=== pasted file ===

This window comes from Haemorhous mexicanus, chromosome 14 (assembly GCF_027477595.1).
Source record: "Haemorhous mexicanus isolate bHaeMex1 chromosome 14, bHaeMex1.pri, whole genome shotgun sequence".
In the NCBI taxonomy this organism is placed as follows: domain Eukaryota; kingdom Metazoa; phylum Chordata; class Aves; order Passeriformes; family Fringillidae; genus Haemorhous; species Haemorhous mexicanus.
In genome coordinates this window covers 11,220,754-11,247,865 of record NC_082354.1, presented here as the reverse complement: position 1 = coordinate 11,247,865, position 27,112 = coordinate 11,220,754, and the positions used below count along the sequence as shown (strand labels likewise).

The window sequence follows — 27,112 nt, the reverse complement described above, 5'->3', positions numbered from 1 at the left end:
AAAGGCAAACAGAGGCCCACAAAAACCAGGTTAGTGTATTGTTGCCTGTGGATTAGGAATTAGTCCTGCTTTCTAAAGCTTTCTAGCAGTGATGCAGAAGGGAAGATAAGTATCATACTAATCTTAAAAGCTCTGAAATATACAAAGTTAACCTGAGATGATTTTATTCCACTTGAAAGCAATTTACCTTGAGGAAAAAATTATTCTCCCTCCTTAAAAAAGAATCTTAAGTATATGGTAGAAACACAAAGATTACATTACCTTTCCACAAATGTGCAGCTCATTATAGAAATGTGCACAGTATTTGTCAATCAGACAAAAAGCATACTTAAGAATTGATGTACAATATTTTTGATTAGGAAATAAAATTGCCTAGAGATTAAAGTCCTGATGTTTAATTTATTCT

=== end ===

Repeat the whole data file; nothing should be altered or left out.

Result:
This window comes from Haemorhous mexicanus, chromosome 14 (assembly GCF_027477595.1).
Source record: "Haemorhous mexicanus isolate bHaeMex1 chromosome 14, bHaeMex1.pri, whole genome shotgun sequence".
In the NCBI taxonomy this organism is placed as follows: domain Eukaryota; kingdom Metazoa; phylum Chordata; class Aves; order Passeriformes; family Fringillidae; genus Haemorhous; species Haemorhous mexicanus.
In genome coordinates this window covers 11,220,754-11,247,865 of record NC_082354.1, presented here as the reverse complement: position 1 = coordinate 11,247,865, position 27,112 = coordinate 11,220,754, and the positions used below count along the sequence as shown (strand labels likewise).

The window sequence follows — 27,112 nt, the reverse complement described above, 5'->3', positions numbered from 1 at the left end:
AAAGGCAAACAGAGGCCCACAAAAACCAGGTTAGTGTATTGTTGCCTGTGGATTAGGAATTAGTCCTGCTTTCTAAAGCTTTCTAGCAGTGATGCAGAAGGGAAGATAAGTATCATACTAATCTTAAAAGCTCTGAAATATACAAAGTTAACCTGAGATGATTTTATTCCACTTGAAAGCAATTTACCTTGAGGAAAAAATTATTCTCCCTCCTTAAAAAAGAATCTTAAGTATATGGTAGAAACACAAAGATTACATTACCTTTCCACAAATGTGCAGCTCATTATAGAAATGTGCACAGTATTTGTCAATCAGACAAAAAGCATACTTAAGAATTGATGTACAATATTTTTGATTAGGAAATAAAATTGCCTAGAGATTAAAGTCCTGATGTTTAATTTATTCT